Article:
Cookie policy notice

By continuing to use this site you agree to our cookies policy below:
Since 26 May 2011, the law now states that cookies on websites can ony be used with your specific consent. Cookies allow us to ensure that you enjoy the best browsing experience.

This site is intended for health professionals only

At the heart of general practice since 1960

GPs warned as gabapentinoids are linked to heroin overdose deaths

GPs should consider alternatives to the prescription drugs pregabalin and gabapentin, according to a new study that suggests a recent substantial increase in prescriptions is closely correlated with a rise in the number of overdose deaths in England and Wales.

The use of gabapentinoids is ‘especially dangerous when used with heroin or other opioids’, according to the new University of Bristol findings published in Addiction.

Pregabalin and gabapentin were originally used to treat epilepsy but more recently have also been used to treat neuropathic pain, anxiety, insomnia and other mental illnesses.

The study points to recent figures that show prescriptions for these drugs rose from one million in 2004 to 10.5m in 2015, a 24% year-on-year increase.

Meanwhile, the number of deaths in England and Wales involving gabapentinoids increased from fewer than one per year before 2009 to 137 in 2015, of which 79% also involved opioids such as heroin.

The team suggests that ‘alternatives to gabapentinoids need to be recommended for clinicians managing opioid dependent patients with neuropathic pain or generalised anxiety, and greater attention given to restricting diversion of gabapentinoid prescriptions’.

Professor Matthew Hickman, professor of public health and epidemiology in the university’s School of Social and Community Medicine, said: ‘It is important that doctors and people dependent on opioids are aware that the number of overdose deaths involving the combination of opioids with gabapentin or pregabalin has increased substantially and that there is evidence now that their concomitant use – either through co-prescription or diversion of prescriptions – increases the risk of acute overdose deaths.’

Professor Graeme Henderson, professor of pharmacology in the University’s School of Physiology, Pharmacology and Neuroscience, said: ‘We need more multi-disciplinary studies like ours which seek to combine evidence from laboratory experiments on how drugs act, with accounts of what users experience and information on the pattern of drug use and drug harms – in order to make health care workers and drug users aware of the dangers of combining specific drugs.’

Concerns about pregabalin and gabapentin were highlighted last year when Government advisors called for them to be classed as controlled drugs.

In a letter to Home Office ministers, Professor Les Iverson, chair of the Advisory Council on the Misuse of Drugs, recommended that both drugs ‘are controlled under the Misuse of Drugs Act 1971 as Class C substances, and scheduled under the Misuse of Drugs Regulations 2001 (as amended) as Schedule 3’.

Under the plan the drugs would not be able to be repeat dispensed and prescriptions would only be valid for one month.

The move last year was also sparked by increasing concerns over the recreational use of the drugs, particularly amongst the opioid-abusing population, and a rise in deaths related to their misuse.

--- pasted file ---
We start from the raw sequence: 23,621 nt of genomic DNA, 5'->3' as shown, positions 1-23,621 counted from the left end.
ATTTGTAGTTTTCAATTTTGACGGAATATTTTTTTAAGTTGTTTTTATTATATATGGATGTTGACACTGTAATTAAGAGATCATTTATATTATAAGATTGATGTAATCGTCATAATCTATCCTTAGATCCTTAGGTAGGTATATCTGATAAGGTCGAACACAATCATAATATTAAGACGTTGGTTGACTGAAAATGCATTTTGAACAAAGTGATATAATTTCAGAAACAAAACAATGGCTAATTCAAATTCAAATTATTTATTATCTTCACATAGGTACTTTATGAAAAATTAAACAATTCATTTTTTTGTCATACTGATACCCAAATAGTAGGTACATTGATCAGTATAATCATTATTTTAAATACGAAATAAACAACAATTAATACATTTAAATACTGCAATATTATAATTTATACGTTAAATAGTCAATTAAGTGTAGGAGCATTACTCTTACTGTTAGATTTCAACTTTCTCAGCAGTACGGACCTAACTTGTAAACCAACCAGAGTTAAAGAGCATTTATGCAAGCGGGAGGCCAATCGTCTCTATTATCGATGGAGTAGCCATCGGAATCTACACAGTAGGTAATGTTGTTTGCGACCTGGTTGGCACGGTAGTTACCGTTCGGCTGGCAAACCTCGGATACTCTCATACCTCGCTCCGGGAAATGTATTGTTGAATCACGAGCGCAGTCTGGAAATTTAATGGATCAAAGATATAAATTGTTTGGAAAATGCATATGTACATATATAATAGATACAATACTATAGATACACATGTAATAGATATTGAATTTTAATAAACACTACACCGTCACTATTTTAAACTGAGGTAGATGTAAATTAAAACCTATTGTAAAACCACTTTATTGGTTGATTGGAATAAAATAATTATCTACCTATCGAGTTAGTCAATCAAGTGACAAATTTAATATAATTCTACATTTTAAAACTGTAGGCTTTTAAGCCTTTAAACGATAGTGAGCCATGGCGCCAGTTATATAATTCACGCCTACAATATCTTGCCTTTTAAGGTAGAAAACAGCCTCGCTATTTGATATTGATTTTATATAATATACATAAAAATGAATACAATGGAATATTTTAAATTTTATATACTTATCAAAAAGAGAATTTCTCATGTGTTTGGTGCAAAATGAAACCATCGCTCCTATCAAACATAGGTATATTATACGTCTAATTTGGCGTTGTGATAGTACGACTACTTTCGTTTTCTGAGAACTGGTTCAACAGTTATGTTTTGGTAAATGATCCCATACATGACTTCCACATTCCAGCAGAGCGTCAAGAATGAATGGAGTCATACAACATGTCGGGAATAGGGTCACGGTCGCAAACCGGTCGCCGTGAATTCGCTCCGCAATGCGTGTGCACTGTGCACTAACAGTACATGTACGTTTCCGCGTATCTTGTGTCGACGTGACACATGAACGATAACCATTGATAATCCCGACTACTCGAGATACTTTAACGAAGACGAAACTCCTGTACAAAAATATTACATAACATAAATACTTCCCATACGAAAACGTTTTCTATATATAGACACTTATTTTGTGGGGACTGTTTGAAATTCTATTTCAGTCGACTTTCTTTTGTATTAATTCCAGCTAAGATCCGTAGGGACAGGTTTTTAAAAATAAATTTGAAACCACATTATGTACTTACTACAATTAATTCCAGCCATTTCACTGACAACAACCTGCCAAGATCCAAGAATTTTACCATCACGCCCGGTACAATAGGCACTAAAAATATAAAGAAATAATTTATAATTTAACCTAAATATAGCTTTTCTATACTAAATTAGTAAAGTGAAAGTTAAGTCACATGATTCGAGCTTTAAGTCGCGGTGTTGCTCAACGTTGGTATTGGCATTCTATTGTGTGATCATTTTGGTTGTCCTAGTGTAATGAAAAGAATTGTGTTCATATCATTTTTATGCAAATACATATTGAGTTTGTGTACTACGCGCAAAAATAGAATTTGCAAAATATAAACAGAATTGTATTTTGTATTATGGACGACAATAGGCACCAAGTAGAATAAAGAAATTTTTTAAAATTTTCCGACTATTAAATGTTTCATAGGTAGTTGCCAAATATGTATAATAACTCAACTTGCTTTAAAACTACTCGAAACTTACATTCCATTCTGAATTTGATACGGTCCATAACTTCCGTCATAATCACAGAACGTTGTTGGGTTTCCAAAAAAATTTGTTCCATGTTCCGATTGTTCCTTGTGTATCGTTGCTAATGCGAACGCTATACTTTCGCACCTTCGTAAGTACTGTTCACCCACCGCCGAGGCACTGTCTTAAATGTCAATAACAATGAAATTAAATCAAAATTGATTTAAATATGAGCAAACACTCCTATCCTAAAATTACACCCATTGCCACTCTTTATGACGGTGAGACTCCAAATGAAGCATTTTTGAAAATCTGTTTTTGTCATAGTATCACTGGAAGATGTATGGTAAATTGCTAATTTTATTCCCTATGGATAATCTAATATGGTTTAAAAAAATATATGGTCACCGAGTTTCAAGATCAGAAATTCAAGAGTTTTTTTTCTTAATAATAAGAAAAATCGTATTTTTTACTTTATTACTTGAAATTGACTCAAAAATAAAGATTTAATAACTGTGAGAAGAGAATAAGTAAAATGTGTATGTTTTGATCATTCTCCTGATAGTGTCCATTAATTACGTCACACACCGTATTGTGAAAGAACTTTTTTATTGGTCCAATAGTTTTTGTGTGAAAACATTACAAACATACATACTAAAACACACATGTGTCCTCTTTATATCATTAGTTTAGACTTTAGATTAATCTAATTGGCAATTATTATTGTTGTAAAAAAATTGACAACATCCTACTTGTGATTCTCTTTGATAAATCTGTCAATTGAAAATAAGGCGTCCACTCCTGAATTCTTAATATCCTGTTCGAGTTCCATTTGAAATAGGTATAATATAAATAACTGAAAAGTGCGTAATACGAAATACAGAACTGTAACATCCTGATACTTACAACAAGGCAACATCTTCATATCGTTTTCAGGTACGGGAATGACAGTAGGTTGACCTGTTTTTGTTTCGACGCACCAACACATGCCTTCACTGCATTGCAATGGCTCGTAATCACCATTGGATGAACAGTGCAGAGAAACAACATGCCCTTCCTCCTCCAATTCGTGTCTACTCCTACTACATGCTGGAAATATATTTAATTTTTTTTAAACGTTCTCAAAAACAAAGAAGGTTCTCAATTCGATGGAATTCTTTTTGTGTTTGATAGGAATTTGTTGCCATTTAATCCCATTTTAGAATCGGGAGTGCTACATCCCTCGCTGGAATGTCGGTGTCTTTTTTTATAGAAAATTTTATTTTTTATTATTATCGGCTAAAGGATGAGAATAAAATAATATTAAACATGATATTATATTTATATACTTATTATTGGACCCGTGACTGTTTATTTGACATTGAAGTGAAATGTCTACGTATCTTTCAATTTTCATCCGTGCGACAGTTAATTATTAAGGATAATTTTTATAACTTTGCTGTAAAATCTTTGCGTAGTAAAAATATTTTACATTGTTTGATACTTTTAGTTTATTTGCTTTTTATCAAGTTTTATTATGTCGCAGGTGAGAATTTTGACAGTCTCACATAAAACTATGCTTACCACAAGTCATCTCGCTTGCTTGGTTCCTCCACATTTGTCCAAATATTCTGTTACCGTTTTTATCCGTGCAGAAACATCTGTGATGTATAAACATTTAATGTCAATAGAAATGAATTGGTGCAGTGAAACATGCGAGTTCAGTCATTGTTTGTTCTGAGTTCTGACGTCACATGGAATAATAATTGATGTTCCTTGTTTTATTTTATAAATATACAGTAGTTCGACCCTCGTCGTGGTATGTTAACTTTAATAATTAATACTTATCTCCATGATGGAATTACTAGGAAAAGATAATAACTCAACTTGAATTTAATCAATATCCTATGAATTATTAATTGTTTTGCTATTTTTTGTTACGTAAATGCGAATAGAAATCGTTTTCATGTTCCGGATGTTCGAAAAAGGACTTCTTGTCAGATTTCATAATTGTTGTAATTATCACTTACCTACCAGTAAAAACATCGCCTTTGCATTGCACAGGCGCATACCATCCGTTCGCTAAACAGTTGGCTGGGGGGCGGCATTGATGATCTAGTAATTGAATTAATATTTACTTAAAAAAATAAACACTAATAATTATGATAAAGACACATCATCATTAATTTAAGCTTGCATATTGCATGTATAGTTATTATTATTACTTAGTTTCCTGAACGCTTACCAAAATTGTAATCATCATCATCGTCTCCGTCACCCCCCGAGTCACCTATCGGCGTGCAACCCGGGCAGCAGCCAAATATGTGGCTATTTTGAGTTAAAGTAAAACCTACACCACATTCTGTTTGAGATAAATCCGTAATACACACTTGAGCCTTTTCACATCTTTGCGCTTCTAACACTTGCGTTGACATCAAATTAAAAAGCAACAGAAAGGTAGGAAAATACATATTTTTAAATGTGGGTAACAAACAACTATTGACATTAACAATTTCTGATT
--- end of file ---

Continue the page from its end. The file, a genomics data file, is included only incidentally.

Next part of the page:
Readers' comments (3)

  • Unfortunately many GPs seem oblivious or indifferent to their role in supplying recreational drugs; and unaware of how poor the evidence of benefit of pregabalin and gabapentin is for some indications.

    Unsuitable or offensive? Report this comment

  • I work as a GPSI in addictions. I have also worked in the prison system in Scotland and seen the demand for gabapentin and pregabalin. The drugs are used either on their own or combined with opiates/benzos to achieve an enhanced hit.
    I now work in the community and many of my patients report misuse of these drugs and great difficulty in detoxing when they try.I know one person who overdosed with gabapentin( prescribed by his GP for back pain) in combination with opiates and lay on his floor for 36 hours suffering carpet burns and nerve damage.
    I am not anti drugs and I don't believe drugs are the cause of addiction. There is time and a place for gabapentin or pregabalin. However as a prescriber I need to feel confident that I am dealing with a genuine case of neuropathic pain and consider other pharmaceutical/ non pharmaceutical options in somebody with risk factors for addiction before considering this drug type. I am very sceptical about using pregabalin for "anxiety" symptoms as well. Diazepam has caused so much harm due to inappropriate prescribing over the last few decades and I believe we are dealing with a similar type of drug with the gabapentinoids.
    We can be under so much pressure to prescribe drugs to patients in an attempt to alleviate suffering, not always the caring thing to do.

    Unsuitable or offensive? Report this comment

  • Yes. Huge problem in prisons and I suspect they have the same paradoxical aggression effect that benzo's have. Its not just the spice in prison giving us problems but the disinhibition caused by the prescribed gapapentinoids. Back pain is not a licensed indication for these drugs, and nobody on methadone should be offered it. Too risky and its not being used for pain. The pains are hyperasthesia from heroin use.

    Unsuitable or offensive? Report this comment

Have your say